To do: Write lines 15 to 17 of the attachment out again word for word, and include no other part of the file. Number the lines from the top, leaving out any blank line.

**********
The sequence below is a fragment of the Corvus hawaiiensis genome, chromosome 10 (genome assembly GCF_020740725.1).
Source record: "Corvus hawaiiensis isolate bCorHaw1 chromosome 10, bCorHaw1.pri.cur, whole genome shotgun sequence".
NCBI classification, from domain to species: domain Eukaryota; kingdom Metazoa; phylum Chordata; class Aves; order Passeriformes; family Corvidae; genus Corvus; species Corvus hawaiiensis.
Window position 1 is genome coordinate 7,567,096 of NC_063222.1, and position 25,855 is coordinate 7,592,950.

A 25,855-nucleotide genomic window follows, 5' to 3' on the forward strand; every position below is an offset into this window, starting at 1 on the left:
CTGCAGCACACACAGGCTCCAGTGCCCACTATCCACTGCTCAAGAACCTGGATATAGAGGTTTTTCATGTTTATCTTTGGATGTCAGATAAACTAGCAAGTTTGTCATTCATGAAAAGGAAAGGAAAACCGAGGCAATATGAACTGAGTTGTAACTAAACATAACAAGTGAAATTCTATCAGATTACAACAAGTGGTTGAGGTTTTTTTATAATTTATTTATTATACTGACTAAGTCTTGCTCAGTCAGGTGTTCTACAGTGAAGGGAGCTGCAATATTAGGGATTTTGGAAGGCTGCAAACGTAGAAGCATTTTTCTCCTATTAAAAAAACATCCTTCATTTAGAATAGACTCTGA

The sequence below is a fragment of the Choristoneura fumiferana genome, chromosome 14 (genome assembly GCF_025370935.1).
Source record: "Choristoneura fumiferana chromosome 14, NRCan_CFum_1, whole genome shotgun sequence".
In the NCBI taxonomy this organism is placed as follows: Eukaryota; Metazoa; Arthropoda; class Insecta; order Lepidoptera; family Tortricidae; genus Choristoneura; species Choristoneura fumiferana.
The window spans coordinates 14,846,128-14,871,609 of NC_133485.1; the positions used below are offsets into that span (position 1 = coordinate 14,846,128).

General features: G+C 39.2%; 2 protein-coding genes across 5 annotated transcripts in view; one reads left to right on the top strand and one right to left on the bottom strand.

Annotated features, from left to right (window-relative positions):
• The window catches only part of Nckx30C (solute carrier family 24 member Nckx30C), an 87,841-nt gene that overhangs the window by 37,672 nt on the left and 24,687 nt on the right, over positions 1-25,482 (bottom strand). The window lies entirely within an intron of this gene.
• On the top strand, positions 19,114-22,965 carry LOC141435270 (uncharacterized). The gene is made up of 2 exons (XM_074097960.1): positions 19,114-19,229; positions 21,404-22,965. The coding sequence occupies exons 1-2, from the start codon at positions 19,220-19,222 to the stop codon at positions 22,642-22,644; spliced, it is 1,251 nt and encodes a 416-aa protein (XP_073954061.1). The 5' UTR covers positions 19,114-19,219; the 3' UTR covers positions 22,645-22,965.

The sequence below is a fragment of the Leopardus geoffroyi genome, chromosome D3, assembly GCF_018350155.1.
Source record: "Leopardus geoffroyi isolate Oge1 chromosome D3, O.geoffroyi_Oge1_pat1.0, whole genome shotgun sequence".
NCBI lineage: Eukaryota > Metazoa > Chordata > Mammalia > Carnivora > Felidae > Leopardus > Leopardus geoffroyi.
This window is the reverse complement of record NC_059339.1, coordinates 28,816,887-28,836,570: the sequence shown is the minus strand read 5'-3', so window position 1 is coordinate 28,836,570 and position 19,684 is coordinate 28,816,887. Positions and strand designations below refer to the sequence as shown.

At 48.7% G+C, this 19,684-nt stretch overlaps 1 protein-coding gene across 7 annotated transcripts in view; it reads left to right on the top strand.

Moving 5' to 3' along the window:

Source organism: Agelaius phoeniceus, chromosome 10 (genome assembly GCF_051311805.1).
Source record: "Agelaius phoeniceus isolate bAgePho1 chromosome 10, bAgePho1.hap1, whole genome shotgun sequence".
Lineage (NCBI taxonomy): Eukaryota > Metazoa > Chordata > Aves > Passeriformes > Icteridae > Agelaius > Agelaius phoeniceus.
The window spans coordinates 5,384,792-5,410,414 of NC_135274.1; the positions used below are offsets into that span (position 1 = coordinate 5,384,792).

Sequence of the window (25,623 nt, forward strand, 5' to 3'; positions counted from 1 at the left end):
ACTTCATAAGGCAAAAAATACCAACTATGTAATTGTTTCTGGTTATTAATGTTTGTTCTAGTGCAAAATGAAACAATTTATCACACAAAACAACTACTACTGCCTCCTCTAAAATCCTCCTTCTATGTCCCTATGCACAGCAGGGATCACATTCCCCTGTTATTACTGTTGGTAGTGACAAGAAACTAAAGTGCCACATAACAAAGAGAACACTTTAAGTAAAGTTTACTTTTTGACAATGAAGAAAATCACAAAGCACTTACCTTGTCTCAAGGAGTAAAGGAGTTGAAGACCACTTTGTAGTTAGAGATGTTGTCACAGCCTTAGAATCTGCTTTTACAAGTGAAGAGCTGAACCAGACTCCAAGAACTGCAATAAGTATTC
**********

The sequence below is a fragment of the Leopardus geoffroyi genome, chromosome D3, assembly GCF_018350155.1.
Source record: "Leopardus geoffroyi isolate Oge1 chromosome D3, O.geoffroyi_Oge1_pat1.0, whole genome shotgun sequence".
NCBI lineage: Eukaryota > Metazoa > Chordata > Mammalia > Carnivora > Felidae > Leopardus > Leopardus geoffroyi.